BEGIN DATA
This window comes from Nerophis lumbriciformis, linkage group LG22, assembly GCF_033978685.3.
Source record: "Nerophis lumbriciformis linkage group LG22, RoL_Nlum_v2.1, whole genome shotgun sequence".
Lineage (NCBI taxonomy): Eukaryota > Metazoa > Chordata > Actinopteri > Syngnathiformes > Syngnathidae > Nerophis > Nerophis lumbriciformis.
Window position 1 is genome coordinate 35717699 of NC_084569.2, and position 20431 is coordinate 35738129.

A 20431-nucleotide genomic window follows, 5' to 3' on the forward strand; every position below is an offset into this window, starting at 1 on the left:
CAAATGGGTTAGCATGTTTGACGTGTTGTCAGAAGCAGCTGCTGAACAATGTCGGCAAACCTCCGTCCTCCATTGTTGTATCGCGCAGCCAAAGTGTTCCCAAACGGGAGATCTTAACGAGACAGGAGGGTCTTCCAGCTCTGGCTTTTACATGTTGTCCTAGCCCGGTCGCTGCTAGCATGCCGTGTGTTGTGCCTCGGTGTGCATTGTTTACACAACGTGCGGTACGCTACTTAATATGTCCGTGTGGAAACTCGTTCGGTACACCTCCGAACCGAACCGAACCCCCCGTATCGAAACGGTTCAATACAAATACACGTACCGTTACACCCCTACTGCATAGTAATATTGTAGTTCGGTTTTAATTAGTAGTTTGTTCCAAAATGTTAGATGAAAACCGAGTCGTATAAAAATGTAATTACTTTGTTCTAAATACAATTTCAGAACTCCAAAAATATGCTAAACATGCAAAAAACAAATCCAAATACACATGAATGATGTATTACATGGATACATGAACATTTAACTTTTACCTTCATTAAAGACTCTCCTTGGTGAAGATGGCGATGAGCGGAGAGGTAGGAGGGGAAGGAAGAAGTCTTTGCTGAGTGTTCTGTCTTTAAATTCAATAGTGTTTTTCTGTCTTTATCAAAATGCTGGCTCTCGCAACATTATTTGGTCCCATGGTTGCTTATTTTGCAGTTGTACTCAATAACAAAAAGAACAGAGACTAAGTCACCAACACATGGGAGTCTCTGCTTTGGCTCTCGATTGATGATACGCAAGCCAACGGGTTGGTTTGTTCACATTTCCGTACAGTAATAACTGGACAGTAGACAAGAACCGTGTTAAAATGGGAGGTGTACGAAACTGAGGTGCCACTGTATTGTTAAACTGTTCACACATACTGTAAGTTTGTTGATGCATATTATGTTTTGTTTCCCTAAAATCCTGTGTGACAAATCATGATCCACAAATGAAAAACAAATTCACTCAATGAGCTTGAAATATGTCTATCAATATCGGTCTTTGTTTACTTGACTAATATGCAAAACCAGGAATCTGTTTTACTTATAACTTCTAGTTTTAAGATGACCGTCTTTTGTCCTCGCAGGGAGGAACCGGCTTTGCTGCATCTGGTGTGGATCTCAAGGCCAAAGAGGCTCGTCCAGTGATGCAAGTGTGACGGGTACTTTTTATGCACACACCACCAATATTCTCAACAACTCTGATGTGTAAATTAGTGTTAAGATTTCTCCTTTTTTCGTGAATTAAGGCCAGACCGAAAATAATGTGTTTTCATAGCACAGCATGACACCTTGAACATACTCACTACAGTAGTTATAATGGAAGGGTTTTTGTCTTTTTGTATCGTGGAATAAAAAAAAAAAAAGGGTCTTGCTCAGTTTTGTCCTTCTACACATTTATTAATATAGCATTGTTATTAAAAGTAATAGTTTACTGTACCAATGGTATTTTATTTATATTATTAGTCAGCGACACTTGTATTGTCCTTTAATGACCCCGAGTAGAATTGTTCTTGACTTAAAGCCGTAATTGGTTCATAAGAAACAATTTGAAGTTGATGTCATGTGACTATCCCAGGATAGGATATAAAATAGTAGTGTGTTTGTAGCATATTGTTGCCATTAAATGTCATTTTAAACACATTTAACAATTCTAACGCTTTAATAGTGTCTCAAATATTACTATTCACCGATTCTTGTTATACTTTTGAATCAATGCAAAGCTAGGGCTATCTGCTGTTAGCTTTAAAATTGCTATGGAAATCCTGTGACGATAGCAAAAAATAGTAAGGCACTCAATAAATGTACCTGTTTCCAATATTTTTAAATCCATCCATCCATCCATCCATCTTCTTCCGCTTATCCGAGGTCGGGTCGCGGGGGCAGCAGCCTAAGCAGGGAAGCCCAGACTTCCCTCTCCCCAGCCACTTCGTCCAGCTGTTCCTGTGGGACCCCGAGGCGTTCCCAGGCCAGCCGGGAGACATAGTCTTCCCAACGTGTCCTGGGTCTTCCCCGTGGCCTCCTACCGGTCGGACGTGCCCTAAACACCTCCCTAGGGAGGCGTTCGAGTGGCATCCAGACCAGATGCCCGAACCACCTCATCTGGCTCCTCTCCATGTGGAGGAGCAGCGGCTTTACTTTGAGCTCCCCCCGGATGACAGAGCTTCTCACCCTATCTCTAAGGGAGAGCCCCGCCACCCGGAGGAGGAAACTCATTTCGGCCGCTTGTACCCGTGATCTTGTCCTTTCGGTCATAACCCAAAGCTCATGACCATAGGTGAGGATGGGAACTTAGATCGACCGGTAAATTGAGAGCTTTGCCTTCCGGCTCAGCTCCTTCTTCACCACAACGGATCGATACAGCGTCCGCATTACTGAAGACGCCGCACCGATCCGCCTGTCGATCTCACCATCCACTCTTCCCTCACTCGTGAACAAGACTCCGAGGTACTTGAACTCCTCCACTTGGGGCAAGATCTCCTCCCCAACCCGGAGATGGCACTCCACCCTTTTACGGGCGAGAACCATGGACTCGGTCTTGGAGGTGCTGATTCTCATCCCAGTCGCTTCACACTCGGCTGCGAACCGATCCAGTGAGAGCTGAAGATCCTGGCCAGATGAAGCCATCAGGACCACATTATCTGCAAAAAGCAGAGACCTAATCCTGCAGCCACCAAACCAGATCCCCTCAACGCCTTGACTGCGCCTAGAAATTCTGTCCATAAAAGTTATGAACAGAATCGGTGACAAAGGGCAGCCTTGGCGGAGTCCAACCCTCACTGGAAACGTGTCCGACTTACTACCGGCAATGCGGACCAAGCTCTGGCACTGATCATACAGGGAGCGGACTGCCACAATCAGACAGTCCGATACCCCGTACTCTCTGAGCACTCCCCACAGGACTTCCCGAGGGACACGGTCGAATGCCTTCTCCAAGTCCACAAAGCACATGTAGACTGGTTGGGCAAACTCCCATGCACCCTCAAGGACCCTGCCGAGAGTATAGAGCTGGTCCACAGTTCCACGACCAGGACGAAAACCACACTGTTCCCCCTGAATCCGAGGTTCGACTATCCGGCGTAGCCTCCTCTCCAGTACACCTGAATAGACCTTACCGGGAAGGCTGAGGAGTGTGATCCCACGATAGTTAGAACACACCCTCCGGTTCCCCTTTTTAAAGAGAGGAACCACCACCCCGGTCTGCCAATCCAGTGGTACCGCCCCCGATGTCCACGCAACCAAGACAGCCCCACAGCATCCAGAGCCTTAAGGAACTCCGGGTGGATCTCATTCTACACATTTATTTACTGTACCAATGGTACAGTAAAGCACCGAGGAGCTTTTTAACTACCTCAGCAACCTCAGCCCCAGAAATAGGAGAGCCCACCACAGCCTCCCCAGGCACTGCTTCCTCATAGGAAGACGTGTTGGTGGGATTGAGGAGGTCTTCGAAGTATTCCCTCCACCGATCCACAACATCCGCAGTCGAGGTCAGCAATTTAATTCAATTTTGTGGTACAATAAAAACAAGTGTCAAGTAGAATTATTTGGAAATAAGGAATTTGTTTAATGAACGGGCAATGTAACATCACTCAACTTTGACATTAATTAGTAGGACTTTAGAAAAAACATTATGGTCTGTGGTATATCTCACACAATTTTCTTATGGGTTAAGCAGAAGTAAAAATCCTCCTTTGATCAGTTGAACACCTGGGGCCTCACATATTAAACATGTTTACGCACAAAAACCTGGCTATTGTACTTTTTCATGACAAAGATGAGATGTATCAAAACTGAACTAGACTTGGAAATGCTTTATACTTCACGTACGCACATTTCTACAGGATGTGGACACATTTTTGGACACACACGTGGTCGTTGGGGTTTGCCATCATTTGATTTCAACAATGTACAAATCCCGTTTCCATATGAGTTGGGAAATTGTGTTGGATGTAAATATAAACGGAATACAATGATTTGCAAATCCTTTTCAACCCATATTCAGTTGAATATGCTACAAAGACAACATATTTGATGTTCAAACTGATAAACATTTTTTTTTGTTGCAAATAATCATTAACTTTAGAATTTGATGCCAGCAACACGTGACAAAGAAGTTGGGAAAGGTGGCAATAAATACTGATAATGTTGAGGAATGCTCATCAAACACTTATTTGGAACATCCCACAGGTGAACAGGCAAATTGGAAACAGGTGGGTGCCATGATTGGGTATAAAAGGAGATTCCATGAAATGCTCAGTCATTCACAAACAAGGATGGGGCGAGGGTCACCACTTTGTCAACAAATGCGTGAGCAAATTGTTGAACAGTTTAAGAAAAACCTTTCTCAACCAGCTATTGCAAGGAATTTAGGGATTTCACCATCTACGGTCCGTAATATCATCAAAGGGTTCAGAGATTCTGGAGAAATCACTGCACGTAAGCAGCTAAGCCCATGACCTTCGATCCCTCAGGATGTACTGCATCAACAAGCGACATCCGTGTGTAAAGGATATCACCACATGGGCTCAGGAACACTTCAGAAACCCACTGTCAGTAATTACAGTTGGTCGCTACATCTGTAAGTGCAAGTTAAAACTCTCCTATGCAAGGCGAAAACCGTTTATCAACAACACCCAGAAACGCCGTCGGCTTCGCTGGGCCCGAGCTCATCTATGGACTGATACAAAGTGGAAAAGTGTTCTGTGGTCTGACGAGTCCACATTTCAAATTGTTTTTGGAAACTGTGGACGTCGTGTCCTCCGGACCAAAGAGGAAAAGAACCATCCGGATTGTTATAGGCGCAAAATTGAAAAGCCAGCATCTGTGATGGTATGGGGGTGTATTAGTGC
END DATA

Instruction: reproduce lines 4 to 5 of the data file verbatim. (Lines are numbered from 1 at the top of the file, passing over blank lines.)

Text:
Window position 1 is genome coordinate 35717699 of NC_084569.2, and position 20431 is coordinate 35738129.

A 20431-nucleotide genomic window follows, 5' to 3' on the forward strand; every position below is an offset into this window, starting at 1 on the left: